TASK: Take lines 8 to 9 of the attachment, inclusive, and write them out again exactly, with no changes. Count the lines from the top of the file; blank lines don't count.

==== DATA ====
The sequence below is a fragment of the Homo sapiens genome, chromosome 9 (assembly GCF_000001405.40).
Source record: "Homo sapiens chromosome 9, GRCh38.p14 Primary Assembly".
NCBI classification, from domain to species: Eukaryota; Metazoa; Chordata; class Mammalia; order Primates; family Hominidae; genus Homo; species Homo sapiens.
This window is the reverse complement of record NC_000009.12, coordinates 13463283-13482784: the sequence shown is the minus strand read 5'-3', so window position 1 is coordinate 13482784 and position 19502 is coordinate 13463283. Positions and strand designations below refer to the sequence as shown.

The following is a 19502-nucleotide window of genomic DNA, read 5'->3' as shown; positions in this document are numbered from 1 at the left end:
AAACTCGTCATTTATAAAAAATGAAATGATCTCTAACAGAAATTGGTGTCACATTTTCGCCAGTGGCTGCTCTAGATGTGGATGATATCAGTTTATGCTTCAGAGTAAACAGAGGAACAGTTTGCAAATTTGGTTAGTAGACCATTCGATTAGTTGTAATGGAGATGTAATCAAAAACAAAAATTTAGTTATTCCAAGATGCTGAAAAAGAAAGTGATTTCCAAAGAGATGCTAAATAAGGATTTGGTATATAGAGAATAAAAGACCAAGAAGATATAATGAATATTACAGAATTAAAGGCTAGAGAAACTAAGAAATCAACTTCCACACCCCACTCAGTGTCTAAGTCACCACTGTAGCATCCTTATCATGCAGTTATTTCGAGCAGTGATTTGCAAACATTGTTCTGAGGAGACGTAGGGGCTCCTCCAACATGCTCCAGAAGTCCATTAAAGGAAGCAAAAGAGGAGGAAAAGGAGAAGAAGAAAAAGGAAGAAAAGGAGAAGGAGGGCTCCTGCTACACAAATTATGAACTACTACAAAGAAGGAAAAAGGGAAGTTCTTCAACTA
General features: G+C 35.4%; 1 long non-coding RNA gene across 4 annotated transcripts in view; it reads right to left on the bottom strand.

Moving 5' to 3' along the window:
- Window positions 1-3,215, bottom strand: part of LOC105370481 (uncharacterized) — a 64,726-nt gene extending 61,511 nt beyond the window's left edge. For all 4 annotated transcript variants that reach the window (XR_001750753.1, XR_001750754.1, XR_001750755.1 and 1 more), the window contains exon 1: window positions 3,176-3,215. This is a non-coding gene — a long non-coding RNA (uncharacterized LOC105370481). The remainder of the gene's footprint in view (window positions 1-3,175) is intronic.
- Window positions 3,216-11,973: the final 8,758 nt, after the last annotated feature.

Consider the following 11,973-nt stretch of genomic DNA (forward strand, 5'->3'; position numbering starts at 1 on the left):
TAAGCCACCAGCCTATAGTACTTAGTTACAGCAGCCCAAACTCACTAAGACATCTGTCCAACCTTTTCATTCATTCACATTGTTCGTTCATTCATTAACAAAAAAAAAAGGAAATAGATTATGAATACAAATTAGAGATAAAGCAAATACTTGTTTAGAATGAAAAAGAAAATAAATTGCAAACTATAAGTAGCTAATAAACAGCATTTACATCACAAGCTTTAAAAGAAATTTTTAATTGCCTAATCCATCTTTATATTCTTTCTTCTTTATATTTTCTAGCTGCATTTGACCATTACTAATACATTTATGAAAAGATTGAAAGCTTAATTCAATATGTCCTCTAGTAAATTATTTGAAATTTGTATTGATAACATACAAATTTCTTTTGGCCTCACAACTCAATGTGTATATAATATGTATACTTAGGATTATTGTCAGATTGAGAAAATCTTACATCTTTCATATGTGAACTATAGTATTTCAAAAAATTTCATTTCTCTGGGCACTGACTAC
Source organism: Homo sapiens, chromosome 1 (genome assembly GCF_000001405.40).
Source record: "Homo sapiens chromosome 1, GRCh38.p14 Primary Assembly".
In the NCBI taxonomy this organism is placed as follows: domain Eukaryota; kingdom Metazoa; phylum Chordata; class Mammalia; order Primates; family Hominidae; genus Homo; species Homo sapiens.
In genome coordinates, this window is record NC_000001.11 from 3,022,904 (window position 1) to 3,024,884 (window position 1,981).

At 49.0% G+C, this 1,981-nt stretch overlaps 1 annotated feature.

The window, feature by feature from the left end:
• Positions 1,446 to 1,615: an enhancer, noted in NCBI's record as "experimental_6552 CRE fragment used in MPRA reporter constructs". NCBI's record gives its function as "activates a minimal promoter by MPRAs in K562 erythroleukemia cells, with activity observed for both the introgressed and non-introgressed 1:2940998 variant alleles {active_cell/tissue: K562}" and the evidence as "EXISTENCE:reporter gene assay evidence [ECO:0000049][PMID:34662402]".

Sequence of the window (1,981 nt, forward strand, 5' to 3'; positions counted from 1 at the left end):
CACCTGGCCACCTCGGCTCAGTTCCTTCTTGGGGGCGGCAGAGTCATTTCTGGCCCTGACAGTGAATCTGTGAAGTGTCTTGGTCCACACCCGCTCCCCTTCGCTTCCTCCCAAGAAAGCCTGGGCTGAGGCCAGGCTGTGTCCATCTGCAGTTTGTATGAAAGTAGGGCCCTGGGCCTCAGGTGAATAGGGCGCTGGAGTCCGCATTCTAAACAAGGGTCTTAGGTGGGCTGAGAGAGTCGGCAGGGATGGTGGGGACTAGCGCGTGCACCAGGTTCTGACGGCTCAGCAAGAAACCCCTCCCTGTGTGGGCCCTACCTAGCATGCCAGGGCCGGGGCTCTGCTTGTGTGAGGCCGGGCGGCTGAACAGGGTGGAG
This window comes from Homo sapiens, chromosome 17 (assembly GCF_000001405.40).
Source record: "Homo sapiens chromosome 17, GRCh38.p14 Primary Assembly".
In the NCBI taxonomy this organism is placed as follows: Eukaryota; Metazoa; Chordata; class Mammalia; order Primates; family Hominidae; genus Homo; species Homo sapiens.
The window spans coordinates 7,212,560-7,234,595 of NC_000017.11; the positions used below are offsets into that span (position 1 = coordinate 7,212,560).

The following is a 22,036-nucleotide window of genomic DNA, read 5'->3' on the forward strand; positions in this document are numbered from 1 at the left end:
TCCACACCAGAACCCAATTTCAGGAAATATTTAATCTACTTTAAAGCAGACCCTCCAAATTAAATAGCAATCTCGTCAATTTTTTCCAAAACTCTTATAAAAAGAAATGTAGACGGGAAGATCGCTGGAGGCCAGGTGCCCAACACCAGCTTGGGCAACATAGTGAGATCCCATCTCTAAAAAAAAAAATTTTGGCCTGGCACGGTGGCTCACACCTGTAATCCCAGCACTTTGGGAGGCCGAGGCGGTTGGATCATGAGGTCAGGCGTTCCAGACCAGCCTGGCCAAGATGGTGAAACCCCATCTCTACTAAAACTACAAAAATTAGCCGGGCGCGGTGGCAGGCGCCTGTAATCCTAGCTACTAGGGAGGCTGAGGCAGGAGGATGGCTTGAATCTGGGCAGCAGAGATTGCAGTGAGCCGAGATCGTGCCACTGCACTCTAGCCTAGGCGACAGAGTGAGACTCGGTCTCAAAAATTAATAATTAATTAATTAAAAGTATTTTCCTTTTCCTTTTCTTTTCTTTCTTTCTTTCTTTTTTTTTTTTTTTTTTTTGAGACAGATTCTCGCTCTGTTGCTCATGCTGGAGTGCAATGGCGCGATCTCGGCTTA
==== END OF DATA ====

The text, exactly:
Moving 5' to 3' along the window:
- Window positions 1-3,215, bottom strand: part of LOC105370481 (uncharacterized) — a 64,726-nt gene extending 61,511 nt beyond the window's left edge. For all 4 annotated transcript variants that reach the window (XR_001750753.1, XR_001750754.1, XR_001750755.1 and 1 more), the window contains exon 1: window positions 3,176-3,215. This is a non-coding gene — a long non-coding RNA (uncharacterized LOC105370481). The remainder of the gene's footprint in view (window positions 1-3,175) is intronic.